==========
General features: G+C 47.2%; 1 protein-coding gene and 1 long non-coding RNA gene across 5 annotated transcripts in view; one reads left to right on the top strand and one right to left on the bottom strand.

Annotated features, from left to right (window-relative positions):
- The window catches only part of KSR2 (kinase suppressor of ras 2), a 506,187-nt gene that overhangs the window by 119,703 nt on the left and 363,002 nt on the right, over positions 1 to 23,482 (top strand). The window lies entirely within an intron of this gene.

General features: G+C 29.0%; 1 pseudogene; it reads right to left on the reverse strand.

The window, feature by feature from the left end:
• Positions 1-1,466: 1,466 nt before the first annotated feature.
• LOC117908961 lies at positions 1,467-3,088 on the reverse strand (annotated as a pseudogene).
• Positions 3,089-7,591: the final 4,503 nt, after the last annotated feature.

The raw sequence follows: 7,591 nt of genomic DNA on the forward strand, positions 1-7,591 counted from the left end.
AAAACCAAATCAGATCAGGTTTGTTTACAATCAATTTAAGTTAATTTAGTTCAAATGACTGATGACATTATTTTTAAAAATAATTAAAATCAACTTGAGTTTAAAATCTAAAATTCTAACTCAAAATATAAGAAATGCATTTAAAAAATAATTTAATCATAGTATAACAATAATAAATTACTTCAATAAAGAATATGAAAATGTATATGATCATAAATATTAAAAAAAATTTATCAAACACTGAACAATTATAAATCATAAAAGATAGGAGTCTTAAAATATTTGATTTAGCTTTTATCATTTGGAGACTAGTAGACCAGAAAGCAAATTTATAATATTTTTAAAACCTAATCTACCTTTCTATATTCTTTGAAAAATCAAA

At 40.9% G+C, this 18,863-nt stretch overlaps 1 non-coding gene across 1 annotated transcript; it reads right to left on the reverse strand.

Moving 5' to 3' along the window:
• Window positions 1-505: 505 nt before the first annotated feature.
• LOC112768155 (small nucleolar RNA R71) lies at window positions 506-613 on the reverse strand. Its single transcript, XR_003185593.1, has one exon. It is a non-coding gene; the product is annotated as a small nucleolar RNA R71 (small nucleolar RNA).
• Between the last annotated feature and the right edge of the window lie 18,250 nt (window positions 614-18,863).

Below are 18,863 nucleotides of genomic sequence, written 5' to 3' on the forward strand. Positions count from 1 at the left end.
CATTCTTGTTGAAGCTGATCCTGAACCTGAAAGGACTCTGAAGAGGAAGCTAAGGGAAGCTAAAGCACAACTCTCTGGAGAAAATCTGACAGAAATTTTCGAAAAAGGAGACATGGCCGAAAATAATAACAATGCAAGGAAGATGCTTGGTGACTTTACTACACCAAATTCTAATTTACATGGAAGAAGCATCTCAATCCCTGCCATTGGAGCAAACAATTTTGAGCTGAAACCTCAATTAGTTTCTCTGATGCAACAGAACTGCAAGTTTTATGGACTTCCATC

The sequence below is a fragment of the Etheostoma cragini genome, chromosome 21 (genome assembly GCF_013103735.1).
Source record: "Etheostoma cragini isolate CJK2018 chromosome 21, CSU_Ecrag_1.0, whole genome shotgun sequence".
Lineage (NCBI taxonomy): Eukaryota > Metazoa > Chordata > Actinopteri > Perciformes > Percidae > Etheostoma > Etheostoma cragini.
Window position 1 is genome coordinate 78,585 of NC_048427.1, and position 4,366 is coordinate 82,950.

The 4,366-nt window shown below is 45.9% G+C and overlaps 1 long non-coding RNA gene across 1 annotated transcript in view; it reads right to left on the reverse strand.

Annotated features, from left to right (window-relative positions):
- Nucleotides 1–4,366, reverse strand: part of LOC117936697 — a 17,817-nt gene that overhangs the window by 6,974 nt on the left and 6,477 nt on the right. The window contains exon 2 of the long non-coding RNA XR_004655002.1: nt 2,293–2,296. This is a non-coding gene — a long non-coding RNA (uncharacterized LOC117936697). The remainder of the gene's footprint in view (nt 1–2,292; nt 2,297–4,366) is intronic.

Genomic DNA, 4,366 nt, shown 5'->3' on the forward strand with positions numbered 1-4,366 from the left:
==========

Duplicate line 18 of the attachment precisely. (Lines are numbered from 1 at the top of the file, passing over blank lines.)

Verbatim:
The sequence below is a fragment of the Etheostoma cragini genome, chromosome 21 (genome assembly GCF_013103735.1).